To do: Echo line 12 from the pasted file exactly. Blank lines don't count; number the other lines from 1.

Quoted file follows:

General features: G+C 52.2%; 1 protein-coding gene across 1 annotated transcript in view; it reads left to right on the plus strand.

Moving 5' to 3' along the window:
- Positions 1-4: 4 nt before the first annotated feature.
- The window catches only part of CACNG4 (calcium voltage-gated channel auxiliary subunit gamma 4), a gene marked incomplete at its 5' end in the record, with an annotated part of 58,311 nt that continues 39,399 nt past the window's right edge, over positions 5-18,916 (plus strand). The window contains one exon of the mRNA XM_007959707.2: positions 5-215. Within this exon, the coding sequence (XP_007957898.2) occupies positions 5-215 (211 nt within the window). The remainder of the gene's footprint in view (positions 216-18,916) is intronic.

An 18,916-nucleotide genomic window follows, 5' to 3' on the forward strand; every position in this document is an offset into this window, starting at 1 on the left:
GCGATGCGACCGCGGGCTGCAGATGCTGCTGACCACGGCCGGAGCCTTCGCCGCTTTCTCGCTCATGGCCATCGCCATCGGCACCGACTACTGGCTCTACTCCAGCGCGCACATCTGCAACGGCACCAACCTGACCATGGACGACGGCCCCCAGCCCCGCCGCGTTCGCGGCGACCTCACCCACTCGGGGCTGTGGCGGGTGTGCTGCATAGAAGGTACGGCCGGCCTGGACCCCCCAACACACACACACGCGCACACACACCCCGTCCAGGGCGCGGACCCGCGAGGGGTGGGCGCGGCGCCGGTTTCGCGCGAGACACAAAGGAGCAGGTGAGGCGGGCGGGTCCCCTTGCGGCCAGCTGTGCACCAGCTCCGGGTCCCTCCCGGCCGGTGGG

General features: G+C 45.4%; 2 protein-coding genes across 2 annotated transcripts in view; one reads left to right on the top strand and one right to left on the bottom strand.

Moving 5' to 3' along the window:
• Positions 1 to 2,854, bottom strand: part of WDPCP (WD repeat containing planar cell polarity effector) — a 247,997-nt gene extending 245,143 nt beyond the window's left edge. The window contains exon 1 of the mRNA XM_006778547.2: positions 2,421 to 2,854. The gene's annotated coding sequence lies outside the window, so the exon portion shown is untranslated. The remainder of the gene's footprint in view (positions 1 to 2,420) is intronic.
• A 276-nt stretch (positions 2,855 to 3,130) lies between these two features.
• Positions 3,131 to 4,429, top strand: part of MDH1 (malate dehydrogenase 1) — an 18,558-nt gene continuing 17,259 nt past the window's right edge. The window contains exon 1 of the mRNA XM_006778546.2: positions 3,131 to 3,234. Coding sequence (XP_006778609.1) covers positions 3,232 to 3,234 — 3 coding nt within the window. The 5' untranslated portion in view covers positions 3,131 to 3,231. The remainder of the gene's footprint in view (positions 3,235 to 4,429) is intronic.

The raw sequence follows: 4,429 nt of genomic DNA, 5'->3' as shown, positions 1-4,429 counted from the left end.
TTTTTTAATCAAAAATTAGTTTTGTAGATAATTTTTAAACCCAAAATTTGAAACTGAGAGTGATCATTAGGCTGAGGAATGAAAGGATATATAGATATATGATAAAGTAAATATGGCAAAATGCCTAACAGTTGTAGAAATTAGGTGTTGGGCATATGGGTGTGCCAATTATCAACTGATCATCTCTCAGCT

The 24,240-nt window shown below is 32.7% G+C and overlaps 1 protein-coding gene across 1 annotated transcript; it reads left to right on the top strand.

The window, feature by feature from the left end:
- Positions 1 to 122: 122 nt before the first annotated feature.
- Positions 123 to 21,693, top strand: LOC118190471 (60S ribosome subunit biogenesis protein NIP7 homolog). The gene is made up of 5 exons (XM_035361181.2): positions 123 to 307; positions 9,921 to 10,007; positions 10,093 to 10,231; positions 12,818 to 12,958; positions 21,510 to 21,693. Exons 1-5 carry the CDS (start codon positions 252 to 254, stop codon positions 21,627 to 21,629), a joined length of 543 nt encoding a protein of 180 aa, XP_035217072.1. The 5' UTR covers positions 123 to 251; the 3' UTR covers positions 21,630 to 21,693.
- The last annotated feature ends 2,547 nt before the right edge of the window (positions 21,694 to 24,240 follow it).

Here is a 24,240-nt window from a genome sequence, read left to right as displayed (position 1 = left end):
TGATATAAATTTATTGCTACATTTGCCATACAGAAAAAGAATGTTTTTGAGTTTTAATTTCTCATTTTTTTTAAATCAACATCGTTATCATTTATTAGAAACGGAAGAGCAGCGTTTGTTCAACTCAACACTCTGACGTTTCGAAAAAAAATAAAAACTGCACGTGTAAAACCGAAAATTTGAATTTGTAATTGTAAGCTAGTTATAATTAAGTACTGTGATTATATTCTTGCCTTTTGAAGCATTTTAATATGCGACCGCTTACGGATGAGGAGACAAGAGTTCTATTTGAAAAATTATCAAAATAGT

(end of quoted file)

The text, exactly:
The raw sequence follows: 4,429 nt of genomic DNA, 5'->3' as shown, positions 1-4,429 counted from the left end.